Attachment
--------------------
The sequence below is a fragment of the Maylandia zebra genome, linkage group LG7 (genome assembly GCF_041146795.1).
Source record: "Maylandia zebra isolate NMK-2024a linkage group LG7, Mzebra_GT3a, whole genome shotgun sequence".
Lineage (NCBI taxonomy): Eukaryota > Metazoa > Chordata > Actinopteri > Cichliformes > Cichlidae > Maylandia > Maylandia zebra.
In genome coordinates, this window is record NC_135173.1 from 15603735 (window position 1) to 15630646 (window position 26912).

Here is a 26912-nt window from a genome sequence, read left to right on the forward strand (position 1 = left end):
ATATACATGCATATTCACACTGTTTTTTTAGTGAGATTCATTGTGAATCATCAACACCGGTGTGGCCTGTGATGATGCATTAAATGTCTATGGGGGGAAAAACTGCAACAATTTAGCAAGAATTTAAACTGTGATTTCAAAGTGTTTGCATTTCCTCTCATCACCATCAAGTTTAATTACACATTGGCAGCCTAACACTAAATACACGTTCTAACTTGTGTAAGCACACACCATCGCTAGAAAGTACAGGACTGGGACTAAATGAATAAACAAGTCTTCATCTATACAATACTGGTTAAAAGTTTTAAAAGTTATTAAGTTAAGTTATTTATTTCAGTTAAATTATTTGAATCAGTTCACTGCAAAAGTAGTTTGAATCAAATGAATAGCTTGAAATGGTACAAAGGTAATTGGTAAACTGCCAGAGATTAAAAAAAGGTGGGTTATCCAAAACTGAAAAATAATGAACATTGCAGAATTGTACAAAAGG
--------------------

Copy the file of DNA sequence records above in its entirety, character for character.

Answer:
The sequence below is a fragment of the Maylandia zebra genome, linkage group LG7 (genome assembly GCF_041146795.1).
Source record: "Maylandia zebra isolate NMK-2024a linkage group LG7, Mzebra_GT3a, whole genome shotgun sequence".
Lineage (NCBI taxonomy): Eukaryota > Metazoa > Chordata > Actinopteri > Cichliformes > Cichlidae > Maylandia > Maylandia zebra.
In genome coordinates, this window is record NC_135173.1 from 15603735 (window position 1) to 15630646 (window position 26912).

Here is a 26912-nt window from a genome sequence, read left to right on the forward strand (position 1 = left end):
ATATACATGCATATTCACACTGTTTTTTTAGTGAGATTCATTGTGAATCATCAACACCGGTGTGGCCTGTGATGATGCATTAAATGTCTATGGGGGGAAAAACTGCAACAATTTAGCAAGAATTTAAACTGTGATTTCAAAGTGTTTGCATTTCCTCTCATCACCATCAAGTTTAATTACACATTGGCAGCCTAACACTAAATACACGTTCTAACTTGTGTAAGCACACACCATCGCTAGAAAGTACAGGACTGGGACTAAATGAATAAACAAGTCTTCATCTATACAATACTGGTTAAAAGTTTTAAAAGTTATTAAGTTAAGTTATTTATTTCAGTTAAATTATTTGAATCAGTTCACTGCAAAAGTAGTTTGAATCAAATGAATAGCTTGAAATGGTACAAAGGTAATTGGTAAACTGCCAGAGATTAAAAAAAGGTGGGTTATCCAAAACTGAAAAATAATGAACATTGCAGAATTGTACAAAAGG